It was a very sunny, very warm day for December 2nd. We had spent the night just north of St. Augustine with our older son and his fiancee and set out this morning to visit the boardwalk in her neighborhood. It is a long boardwalk through a salt marsh that terminates at the Intracoastal Waterway. There were a few mosquitoes and no-see-ums but we were thankful that they were better than sometimes.
The males have the large claw, usually their right one, but not always. This is to attract the females and to fence with other males. It has also been known to pinch the hand that holds it. Someone thought it looked a bit like a fiddle and the name stuck.
In the close-up, you can see the grains where the crabs have been sifting through the mud with their small claw and eating bits of detritus. They make little burrows in the mud that may be a foot deep and connect to other burrows allowing many escape exits and entrances.
Also present in numbers, were the periwinkle snails. Since it was low tide, most of these univalves were in the mud.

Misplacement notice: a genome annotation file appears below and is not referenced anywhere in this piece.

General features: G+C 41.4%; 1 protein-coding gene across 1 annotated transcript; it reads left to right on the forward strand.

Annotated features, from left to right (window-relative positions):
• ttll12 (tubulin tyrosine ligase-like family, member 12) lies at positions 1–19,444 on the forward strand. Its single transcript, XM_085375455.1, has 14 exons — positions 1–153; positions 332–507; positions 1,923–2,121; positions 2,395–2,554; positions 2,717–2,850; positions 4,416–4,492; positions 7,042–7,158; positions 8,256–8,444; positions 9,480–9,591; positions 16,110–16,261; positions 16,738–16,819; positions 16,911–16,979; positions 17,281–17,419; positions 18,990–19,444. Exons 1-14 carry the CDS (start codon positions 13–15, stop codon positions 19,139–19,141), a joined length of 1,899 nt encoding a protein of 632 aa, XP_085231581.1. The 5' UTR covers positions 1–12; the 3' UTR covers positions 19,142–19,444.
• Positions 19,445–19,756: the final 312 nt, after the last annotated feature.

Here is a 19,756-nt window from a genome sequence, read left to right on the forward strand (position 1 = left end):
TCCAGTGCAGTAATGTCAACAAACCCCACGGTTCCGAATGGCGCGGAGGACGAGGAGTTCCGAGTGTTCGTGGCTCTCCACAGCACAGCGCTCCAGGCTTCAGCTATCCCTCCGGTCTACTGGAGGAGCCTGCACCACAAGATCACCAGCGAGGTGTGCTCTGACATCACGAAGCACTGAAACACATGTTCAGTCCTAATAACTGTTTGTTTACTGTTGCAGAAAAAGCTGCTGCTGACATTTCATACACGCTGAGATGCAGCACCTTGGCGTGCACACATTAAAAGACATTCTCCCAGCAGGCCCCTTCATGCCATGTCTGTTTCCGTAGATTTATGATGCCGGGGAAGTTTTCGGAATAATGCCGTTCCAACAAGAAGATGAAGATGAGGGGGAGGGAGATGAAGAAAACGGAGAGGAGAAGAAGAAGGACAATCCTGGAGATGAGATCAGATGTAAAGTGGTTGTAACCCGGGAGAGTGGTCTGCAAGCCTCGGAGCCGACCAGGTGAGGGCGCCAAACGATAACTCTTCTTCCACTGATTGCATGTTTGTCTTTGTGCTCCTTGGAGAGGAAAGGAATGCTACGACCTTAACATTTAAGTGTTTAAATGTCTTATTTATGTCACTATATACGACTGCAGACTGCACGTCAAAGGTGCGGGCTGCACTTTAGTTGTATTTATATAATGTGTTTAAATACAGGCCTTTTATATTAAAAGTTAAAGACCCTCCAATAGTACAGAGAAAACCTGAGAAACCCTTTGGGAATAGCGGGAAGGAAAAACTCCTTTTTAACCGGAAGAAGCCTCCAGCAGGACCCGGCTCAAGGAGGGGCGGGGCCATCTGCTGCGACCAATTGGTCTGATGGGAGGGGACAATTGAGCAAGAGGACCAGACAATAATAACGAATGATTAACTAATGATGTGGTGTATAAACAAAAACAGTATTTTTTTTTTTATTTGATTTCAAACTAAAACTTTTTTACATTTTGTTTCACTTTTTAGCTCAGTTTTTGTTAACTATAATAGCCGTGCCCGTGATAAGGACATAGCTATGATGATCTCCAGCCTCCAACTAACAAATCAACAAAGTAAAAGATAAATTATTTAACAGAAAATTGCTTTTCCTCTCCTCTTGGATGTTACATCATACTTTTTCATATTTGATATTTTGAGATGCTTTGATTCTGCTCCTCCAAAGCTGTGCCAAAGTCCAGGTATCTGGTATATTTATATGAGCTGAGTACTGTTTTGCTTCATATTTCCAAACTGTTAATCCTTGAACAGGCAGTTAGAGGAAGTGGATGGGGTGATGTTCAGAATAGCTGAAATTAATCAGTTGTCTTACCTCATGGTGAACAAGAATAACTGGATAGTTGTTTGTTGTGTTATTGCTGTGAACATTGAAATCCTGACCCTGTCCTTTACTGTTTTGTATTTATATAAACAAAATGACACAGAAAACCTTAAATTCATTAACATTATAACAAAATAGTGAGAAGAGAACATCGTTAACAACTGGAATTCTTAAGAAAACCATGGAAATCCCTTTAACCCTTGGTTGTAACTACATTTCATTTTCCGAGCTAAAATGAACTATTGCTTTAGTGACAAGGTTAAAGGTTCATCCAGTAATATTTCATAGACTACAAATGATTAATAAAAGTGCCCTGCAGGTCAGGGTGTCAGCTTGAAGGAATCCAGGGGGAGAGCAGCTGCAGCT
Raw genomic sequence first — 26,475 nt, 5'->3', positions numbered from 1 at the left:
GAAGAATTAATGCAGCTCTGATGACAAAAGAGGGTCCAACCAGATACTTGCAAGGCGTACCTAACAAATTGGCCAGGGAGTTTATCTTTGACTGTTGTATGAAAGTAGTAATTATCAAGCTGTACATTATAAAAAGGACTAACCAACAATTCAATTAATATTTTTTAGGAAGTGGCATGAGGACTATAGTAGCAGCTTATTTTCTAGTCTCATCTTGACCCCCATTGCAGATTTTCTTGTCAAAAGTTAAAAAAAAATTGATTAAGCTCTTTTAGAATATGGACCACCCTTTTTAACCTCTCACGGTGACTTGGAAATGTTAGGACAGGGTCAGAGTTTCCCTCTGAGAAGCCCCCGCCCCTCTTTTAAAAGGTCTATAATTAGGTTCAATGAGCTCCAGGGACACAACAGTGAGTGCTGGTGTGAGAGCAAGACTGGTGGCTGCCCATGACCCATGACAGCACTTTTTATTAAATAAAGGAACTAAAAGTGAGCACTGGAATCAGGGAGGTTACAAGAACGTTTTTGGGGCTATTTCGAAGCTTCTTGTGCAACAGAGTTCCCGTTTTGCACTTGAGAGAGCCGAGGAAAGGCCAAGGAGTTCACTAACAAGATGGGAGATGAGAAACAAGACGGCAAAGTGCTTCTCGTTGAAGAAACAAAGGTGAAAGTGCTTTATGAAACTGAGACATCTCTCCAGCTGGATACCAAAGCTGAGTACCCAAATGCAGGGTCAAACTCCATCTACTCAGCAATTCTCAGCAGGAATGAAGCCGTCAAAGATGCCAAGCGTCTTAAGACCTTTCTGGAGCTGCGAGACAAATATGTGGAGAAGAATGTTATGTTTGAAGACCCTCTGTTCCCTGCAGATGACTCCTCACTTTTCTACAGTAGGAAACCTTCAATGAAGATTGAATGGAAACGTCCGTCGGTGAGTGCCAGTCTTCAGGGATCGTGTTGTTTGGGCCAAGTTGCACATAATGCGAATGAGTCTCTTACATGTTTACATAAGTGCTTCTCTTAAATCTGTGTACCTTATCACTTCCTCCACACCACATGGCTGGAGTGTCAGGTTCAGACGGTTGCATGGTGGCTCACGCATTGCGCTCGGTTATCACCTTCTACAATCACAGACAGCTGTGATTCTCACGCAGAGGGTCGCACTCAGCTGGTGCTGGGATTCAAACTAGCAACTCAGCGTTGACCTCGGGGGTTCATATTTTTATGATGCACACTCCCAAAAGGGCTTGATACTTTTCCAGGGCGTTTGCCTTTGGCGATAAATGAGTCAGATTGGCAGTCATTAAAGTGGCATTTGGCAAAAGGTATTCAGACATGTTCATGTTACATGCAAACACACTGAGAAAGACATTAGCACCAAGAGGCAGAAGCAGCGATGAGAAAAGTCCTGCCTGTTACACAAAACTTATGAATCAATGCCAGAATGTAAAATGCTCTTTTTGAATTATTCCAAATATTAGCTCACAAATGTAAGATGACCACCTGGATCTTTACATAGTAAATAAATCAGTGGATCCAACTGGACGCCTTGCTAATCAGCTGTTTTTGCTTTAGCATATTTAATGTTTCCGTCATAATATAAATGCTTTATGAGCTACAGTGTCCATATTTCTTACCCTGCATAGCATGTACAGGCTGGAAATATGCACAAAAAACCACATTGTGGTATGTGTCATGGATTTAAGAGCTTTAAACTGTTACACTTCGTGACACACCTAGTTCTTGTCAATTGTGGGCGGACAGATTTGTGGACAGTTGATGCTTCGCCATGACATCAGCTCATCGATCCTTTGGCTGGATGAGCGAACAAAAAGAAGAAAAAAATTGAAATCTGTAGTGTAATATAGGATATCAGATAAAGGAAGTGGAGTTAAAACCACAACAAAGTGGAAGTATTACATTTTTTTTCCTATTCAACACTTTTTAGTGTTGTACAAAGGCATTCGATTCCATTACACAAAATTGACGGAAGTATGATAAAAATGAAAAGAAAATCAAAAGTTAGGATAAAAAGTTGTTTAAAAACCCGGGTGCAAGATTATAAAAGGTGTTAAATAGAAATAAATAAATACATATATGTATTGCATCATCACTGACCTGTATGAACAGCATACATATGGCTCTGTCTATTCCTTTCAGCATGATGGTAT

Where the mud was drier, their trails were more obvious.
A few periwinkles were still on their Spartina leaves and stalks, where they are normally found when the water returns.
And one empty shell was even found on the deck of the boardwalk, perhaps dropped by a bird. Notice the lovely pattern and colors that can be so easily missed from a distance.
There were signs of raccoons, too, no doubt attracted to the "seafood buffet" in the marsh. In addition to the periwinkles and fiddler crabs, we saw fish and oysters.
There were large flocks of white ibis enjoying the bounty this morning. I counted about 40 juveniles in one spot and more were mixed with adults in another spot.
On the other side of the marsh was a bit of pinewoods, with a few oaks, hollies and cedars. The pine bark beetles have been at work here and have already killed some of the big trees. The sawdust at the base of this tree can be a telltale sign.
Thanks, D and K, for such a wonderful time!